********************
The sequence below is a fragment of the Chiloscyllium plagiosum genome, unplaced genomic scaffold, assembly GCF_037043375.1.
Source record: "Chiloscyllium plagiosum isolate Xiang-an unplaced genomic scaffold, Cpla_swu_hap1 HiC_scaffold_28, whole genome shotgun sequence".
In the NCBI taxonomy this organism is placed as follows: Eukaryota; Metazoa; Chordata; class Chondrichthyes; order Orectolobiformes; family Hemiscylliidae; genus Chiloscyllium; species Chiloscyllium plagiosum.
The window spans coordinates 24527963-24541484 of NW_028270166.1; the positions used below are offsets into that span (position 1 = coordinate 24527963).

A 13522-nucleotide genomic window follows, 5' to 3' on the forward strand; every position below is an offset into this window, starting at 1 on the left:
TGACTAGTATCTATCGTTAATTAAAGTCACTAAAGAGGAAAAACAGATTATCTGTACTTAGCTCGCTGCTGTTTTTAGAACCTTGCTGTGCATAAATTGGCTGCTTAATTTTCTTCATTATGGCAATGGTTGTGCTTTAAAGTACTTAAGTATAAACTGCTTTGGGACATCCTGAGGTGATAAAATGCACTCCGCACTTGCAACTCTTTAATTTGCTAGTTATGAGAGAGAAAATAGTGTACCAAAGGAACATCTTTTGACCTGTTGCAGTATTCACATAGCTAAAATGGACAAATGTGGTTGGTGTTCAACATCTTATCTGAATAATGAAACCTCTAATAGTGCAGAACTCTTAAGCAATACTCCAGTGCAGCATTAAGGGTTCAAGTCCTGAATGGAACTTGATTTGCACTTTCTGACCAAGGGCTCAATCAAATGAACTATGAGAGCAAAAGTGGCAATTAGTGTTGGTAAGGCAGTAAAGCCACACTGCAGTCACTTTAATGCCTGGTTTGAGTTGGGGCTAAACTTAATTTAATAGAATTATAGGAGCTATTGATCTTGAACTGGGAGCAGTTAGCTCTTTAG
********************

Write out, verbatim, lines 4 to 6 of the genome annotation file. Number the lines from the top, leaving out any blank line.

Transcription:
The window spans coordinates 24527963-24541484 of NW_028270166.1; the positions used below are offsets into that span (position 1 = coordinate 24527963).

A 13522-nucleotide genomic window follows, 5' to 3' on the forward strand; every position below is an offset into this window, starting at 1 on the left:
TGACTAGTATCTATCGTTAATTAAAGTCACTAAAGAGGAAAAACAGATTATCTGTACTTAGCTCGCTGCTGTTTTTAGAACCTTGCTGTGCATAAATTGGCTGCTTAATTTTCTTCATTATGGCAATGGTTGTGCTTTAAAGTACTTAAGTATAAACTGCTTTGGGACATCCTGAGGTGATAAAATGCACTCCGCACTTGCAACTCTTTAATTTGCTAGTTATGAGAGAGAAAATAGTGTACCAAAGGAACATCTTTTGACCTGTTGCAGTATTCACATAGCTAAAATGGACAAATGTGGTTGGTGTTCAACATCTTATCTGAATAATGAAACCTCTAATAGTGCAGAACTCTTAAGCAATACTCCAGTGCAGCATTAAGGGTTCAAGTCCTGAATGGAACTTGATTTGCACTTTCTGACCAAGGGCTCAATCAAATGAACTATGAGAGCAAAAGTGGCAATTAGTGTTGGTAAGGCAGTAAAGCCACACTGCAGTCACTTTAATGCCTGGTTTGAGTTGGGGCTAAACTTAATTTAATAGAATTATAGGAGCTATTGATCTTGAACTGGGAGCAGTTAGCTCTTTAG